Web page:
So….as far as being edible is concerned, we can eat the swollen bulb through the winter and spring season, but if you plant many more than you need and allow them to grow on beyond the bulb stage, you can enjoy the beauty of the flowers, revel in the good bugs they bring, and eat their pollen, as well as these ‘buds’. But don’t pick them all (you’re unlikely to as there will be many), so you can collect the seed to begin the cycle all over again.
Last but not least, the fronds are edible too. Sometimes I use fine new growth instead of dill, or older fronds for decoration….perhaps to surround a whole poached salmon, for instance. And after Gillian’s workshop last weekend, where we all learned about the methods she employs to infuse the scent of plants into her cakes, I’m looking forward to experimenting once again; to see if I can reproduce fennel soup to resemble one we enjoyed in Rome many moons ago (but still haven’t forgotten), and….to try combining my ice cream recipe with Gillian’s infusion technique, to see if I can produce a fennel ice cream that I like! Well…we shall see!
But one thing that an event lunch hasn’t lacked here recently, is Fennel Frond Pistou! I can’t give you precise quantities, but take a good quantity of fennel fronds (including the base of the frond – they peel easily away from the stalk) – about two dozen, and chop them up. Peel a couple of cloves of new garlic and smash, then add enough salt to pummel the garlic with the blade of a heavy knife so it’s crushed. Add the garlic and the fennel to a food processor and whizz with lots of olive oil. Add pepper, check consistency, scrape down the sides of the bowl and blitz again ’til you have a consistency that you like. I like it to be well blitzed, but not too runny. Add a squeeze of lemon juice – not too much, and then allow the flavours to infuse.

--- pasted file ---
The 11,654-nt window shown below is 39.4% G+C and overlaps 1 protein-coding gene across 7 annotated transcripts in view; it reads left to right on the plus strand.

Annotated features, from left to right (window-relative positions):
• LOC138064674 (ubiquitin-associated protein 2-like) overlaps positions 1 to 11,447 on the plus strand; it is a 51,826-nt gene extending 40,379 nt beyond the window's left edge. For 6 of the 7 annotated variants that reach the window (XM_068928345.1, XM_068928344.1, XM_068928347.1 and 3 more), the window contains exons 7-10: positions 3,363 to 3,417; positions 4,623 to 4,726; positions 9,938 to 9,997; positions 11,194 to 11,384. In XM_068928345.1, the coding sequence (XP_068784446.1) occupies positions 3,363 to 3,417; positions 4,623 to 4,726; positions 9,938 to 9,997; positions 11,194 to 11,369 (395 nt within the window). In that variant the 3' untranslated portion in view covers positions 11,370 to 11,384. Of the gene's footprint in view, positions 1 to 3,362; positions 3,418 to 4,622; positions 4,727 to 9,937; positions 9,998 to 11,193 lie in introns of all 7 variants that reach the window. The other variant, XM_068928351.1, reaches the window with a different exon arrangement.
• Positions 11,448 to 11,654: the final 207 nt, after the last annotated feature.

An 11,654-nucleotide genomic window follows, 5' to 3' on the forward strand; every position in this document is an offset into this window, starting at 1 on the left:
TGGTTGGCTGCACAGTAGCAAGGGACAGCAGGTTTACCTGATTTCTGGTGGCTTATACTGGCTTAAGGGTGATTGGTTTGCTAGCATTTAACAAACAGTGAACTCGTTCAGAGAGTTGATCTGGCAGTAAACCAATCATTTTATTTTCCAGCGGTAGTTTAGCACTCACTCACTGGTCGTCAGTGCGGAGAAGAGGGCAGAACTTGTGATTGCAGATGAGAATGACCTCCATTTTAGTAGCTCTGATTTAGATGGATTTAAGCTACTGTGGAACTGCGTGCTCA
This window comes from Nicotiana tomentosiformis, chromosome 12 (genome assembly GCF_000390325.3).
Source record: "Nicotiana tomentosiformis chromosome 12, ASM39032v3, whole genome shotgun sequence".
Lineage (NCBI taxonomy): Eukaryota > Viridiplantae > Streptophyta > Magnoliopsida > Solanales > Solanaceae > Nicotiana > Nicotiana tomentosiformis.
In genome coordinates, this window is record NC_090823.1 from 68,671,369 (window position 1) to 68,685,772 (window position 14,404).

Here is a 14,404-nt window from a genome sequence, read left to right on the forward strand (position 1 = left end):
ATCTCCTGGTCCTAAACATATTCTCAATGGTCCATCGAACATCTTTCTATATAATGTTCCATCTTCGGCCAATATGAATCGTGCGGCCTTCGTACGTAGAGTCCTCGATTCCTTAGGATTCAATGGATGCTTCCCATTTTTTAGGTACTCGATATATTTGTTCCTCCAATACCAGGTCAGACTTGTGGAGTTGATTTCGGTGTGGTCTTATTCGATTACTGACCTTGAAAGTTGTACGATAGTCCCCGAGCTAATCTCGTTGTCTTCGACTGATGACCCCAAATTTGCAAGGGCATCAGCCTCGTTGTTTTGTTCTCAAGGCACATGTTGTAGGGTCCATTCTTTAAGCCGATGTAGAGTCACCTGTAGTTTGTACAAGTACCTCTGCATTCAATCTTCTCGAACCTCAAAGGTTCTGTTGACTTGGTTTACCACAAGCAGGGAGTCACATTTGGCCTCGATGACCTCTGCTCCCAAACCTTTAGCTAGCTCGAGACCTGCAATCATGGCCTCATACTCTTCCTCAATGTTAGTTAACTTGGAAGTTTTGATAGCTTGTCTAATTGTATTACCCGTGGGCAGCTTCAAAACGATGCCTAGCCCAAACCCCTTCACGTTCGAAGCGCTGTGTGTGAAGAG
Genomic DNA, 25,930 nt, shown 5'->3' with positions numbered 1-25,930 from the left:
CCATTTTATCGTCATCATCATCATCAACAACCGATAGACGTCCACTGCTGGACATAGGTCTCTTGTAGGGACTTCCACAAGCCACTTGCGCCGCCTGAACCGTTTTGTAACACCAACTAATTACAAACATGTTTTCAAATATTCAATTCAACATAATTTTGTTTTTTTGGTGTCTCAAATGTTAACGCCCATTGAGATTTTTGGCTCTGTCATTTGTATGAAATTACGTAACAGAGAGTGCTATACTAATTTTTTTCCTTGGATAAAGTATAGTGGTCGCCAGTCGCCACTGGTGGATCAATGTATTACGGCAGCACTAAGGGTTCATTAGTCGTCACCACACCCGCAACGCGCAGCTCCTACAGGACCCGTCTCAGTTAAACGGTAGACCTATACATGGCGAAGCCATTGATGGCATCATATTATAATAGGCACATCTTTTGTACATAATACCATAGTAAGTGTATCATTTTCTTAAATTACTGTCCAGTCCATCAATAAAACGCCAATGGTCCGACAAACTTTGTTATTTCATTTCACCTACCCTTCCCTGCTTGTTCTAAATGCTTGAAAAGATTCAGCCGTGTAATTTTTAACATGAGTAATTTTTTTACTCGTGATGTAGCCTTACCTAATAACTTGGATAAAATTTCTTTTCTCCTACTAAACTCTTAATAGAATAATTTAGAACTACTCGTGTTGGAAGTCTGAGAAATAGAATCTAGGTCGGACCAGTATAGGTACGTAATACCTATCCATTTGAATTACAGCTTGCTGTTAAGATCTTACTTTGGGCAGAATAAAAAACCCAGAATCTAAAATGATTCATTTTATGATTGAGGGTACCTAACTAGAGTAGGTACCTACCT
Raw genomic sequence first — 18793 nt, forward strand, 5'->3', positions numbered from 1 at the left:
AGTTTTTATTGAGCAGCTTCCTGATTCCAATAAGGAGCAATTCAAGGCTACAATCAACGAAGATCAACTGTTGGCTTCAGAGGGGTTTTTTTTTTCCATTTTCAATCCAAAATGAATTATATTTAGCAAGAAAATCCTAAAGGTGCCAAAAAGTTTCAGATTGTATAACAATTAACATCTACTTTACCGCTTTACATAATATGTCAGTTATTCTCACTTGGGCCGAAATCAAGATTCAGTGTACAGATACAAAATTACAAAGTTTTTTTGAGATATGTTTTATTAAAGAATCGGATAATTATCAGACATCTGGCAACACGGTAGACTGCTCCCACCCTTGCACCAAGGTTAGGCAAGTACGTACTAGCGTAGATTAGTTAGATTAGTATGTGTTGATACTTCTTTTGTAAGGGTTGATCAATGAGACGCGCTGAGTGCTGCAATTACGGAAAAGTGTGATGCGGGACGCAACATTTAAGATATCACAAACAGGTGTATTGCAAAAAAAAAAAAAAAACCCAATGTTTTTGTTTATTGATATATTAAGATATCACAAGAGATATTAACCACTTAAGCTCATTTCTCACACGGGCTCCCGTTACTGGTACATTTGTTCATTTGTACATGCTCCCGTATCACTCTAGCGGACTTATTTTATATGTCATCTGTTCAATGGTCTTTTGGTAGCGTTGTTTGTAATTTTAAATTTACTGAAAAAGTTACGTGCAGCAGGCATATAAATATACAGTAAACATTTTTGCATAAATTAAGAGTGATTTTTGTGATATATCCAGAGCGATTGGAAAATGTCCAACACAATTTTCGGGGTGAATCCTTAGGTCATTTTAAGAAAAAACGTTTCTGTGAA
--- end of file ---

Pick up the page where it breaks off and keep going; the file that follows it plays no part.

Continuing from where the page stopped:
I generally make it a day ahead of time and check for salt and pepper before putting it out in a bowl. It is simply delicious with chicken, fish, folded through pasta or an omelette, or as we’ve been enjoying at the lunches, with asparagus, baby new potatoes, roast beetroot and a little prosciutto, along with and/or philly cheese and Pumpernickel Soda Bread (for which I use Belinda Jefferey’s fabulous recipe). It is simply the best! And the pistou keeps well in the fridge too…so make a good batch while you’re at it!
The leeks all began to bolt on those couple of 38 degree days, so I had to pull most of them out much sooner than I’d have liked. Their growth was stunted thanks to lack of rain, when normally we’d have been eating them much earlier. But….annoying as it was….
They were put to good use! Here’s how they ended up….
In Gillian’s scrumptious leek tart for lunch at her magical baking day here!
Accompanied by a leaf and petal salad from the garden, and lots of fennel buds…
We also enjoyed a little teacup of rich pink beetroot soup that I made as a starter…(to go with aforementioned Pumpernickel Soda Bread and Fennel Frond Pistou!).
There have been asparagus aplenty to add to our plates…